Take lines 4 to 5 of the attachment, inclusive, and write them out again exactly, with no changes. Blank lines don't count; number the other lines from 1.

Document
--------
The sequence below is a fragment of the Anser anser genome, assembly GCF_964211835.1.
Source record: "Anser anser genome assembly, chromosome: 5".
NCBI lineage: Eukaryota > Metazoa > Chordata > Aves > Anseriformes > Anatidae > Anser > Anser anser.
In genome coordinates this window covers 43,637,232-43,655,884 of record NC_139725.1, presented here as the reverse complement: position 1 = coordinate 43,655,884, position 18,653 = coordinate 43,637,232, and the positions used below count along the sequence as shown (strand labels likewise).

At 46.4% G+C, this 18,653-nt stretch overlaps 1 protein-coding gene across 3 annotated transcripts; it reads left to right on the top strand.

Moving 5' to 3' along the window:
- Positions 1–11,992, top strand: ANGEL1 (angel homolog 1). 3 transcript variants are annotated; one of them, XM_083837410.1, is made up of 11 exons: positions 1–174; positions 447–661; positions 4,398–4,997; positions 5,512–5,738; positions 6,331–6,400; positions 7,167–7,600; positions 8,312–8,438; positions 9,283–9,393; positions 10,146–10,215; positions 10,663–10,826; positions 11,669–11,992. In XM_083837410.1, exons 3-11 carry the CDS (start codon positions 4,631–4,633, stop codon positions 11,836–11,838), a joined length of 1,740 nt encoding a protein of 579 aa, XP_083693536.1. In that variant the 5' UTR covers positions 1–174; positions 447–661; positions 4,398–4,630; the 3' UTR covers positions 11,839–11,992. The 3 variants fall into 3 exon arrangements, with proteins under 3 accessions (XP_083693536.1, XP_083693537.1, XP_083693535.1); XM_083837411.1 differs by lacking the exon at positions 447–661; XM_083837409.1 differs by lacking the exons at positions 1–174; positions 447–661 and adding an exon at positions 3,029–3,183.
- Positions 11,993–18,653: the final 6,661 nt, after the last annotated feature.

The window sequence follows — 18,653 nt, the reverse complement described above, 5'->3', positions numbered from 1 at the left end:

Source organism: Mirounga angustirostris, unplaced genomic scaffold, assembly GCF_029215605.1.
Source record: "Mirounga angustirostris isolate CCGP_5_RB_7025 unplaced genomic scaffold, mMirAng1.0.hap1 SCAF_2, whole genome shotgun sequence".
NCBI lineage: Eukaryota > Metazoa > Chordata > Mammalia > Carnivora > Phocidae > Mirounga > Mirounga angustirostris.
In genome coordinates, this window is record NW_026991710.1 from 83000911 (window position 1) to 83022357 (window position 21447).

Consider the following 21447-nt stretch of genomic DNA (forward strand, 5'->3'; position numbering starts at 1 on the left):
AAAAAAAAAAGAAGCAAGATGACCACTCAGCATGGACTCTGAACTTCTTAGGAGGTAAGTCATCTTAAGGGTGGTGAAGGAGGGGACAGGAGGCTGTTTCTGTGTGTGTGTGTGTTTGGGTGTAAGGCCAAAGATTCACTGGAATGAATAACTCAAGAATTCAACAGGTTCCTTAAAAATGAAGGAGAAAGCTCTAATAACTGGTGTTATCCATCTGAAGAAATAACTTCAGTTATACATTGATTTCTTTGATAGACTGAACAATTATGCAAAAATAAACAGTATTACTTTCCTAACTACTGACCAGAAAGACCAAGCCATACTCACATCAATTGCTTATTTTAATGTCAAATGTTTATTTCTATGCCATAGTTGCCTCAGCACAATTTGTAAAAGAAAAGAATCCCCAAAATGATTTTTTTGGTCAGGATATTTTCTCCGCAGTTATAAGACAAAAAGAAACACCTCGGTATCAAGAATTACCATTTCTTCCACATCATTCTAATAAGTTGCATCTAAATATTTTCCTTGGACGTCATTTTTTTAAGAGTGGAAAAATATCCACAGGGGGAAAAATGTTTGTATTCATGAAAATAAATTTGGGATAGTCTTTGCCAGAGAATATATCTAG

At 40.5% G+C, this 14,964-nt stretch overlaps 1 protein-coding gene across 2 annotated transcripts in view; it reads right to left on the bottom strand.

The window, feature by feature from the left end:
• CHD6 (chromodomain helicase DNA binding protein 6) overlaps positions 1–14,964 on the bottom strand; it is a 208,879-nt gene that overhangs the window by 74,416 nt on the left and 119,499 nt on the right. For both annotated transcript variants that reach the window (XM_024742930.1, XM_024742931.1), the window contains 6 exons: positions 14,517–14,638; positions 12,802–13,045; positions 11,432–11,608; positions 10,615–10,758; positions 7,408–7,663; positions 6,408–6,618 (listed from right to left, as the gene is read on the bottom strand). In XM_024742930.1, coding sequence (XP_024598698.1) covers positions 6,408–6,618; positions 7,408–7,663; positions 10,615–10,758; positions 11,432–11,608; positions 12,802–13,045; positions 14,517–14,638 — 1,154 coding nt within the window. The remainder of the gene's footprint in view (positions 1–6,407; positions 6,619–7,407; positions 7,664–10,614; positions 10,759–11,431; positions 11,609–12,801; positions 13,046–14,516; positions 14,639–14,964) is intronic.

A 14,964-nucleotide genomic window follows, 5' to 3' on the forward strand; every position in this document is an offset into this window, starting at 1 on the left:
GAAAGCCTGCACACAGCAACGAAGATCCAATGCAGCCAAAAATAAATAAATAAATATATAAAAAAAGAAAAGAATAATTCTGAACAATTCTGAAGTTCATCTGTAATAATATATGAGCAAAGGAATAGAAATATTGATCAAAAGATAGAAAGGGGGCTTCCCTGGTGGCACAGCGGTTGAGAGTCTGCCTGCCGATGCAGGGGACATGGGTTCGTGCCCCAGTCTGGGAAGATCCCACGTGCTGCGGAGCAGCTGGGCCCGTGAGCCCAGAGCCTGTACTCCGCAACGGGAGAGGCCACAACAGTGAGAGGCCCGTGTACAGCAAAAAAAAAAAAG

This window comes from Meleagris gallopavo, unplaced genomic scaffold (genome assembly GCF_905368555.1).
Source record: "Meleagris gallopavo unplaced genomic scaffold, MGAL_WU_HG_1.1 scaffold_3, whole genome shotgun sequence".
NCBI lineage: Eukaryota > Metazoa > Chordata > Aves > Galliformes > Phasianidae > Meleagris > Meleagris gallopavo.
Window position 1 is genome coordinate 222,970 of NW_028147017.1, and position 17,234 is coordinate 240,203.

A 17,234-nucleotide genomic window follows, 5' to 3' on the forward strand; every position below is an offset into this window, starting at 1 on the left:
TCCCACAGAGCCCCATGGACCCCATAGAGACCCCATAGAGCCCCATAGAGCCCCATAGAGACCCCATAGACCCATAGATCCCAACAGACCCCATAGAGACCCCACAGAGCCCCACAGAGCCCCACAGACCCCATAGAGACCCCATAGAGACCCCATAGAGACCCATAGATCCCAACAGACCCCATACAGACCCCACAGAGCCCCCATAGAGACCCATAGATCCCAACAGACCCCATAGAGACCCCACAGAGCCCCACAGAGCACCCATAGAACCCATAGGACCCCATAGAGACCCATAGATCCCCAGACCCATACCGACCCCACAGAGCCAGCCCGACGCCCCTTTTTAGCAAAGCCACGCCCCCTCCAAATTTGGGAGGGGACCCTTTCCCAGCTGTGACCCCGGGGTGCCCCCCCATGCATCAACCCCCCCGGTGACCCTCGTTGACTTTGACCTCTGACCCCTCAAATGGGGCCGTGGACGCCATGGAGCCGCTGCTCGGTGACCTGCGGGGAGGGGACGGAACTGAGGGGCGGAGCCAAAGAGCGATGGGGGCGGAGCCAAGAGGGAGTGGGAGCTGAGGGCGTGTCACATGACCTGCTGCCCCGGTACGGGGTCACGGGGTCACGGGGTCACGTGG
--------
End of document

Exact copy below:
In genome coordinates this window covers 43,637,232-43,655,884 of record NC_139725.1, presented here as the reverse complement: position 1 = coordinate 43,655,884, position 18,653 = coordinate 43,637,232, and the positions used below count along the sequence as shown (strand labels likewise).

At 46.4% G+C, this 18,653-nt stretch overlaps 1 protein-coding gene across 3 annotated transcripts; it reads left to right on the top strand.